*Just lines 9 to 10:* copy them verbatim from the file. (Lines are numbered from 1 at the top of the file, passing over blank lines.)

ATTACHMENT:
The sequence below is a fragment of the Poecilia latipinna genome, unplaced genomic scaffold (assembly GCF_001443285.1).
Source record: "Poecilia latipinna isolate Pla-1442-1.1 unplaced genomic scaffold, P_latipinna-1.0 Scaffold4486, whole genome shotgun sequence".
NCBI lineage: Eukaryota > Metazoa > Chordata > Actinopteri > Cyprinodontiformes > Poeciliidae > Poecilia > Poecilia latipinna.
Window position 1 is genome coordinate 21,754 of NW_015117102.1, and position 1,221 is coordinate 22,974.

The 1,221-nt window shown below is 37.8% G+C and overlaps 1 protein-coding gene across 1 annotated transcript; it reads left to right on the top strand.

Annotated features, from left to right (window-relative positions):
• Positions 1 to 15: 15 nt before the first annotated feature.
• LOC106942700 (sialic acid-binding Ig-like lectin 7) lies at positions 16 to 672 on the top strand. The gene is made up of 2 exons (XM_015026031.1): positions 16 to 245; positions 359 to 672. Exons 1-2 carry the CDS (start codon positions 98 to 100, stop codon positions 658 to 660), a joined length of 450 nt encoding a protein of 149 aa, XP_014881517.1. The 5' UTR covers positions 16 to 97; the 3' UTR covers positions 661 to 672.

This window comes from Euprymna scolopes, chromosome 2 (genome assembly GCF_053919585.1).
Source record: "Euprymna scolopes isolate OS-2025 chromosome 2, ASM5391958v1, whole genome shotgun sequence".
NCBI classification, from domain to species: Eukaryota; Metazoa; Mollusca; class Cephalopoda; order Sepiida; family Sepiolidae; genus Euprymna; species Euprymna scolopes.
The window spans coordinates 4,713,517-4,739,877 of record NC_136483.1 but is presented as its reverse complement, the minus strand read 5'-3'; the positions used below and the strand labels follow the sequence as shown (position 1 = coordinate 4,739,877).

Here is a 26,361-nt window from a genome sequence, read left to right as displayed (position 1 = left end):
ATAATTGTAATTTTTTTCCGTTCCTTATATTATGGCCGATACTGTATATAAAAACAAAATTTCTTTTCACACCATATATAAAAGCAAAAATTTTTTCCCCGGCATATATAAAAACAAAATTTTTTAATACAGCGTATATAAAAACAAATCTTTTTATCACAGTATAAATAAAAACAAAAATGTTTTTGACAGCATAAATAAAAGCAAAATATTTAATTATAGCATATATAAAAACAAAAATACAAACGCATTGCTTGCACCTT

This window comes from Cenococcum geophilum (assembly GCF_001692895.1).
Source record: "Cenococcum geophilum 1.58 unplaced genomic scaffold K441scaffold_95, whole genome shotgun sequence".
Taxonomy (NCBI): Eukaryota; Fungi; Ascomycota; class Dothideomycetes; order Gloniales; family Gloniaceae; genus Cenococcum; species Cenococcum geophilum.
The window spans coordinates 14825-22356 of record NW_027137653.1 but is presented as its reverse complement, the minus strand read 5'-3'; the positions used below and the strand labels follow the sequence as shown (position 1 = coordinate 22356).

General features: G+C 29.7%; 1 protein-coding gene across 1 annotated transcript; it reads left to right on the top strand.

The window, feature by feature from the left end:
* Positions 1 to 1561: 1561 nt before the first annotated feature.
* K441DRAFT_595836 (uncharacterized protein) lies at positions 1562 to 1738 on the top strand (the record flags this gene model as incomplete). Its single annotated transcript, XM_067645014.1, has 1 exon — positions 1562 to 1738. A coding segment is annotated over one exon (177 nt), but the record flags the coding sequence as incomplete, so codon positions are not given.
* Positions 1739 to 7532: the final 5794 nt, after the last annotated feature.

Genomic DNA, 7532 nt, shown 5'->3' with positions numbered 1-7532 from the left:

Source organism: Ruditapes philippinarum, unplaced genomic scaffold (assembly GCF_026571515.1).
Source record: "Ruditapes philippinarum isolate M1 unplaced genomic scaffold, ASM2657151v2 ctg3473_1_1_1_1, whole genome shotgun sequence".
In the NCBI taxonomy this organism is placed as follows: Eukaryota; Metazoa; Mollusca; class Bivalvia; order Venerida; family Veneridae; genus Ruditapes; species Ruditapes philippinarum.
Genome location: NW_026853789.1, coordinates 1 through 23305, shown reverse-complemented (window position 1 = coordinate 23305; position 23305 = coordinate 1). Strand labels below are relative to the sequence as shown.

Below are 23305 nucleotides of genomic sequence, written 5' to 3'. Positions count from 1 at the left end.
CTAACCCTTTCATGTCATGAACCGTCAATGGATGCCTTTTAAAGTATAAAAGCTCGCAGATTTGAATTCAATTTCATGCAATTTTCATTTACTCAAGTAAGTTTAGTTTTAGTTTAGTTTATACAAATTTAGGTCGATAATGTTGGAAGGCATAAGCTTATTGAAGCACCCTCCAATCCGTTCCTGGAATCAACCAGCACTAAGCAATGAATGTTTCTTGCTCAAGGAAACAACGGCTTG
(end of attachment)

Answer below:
This window comes from Euprymna scolopes, chromosome 2 (genome assembly GCF_053919585.1).
Source record: "Euprymna scolopes isolate OS-2025 chromosome 2, ASM5391958v1, whole genome shotgun sequence".